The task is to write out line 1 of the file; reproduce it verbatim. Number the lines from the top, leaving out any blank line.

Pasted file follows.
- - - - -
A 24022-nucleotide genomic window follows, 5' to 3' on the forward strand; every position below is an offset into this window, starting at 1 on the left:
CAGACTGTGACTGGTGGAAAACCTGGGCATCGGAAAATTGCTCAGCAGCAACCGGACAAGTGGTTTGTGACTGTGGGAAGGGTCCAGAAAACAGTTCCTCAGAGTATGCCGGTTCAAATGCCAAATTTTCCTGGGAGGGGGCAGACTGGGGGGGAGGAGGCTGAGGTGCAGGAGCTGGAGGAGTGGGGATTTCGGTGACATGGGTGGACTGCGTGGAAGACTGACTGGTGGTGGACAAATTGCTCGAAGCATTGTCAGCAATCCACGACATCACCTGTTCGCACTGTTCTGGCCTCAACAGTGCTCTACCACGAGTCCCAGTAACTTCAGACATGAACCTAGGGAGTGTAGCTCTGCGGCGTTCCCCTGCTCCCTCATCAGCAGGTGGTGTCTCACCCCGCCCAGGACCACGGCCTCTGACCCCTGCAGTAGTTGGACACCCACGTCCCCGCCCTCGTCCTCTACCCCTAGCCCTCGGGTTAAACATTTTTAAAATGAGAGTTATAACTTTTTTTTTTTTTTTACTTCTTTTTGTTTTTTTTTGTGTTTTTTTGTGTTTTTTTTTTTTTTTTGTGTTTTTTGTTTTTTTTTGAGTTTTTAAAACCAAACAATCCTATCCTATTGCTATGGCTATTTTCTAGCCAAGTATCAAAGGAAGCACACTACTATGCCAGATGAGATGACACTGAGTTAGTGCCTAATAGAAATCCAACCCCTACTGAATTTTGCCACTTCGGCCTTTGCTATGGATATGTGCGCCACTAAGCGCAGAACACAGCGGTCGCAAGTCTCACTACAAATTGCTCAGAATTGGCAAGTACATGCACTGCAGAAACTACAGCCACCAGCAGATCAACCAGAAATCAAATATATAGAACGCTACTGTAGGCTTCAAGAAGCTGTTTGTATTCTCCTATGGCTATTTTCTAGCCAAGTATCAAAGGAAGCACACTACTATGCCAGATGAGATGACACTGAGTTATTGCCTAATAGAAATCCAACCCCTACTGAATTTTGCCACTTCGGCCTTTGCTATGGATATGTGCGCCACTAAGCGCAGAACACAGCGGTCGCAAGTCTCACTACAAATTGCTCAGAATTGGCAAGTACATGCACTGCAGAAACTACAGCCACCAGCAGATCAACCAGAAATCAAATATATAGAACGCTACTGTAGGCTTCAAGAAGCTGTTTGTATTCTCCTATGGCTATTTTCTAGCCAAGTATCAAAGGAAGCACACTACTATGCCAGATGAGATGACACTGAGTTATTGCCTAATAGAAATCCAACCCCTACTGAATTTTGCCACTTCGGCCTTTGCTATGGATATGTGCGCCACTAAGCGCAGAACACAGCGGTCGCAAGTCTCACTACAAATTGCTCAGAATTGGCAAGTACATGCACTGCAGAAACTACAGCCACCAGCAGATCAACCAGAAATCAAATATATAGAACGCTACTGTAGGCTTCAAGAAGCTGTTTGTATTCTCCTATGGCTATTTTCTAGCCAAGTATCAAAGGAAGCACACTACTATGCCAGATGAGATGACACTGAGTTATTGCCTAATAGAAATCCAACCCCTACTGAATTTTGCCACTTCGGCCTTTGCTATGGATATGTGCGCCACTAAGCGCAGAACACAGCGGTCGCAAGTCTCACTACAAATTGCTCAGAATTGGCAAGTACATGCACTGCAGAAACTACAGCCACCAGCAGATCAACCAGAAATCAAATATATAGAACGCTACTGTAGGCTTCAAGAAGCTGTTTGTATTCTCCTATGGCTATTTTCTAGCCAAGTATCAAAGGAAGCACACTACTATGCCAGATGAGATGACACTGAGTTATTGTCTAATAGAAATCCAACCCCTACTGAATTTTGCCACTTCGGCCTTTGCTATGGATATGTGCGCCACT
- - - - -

A 24022-nucleotide genomic window follows, 5' to 3' on the forward strand; every position below is an offset into this window, starting at 1 on the left: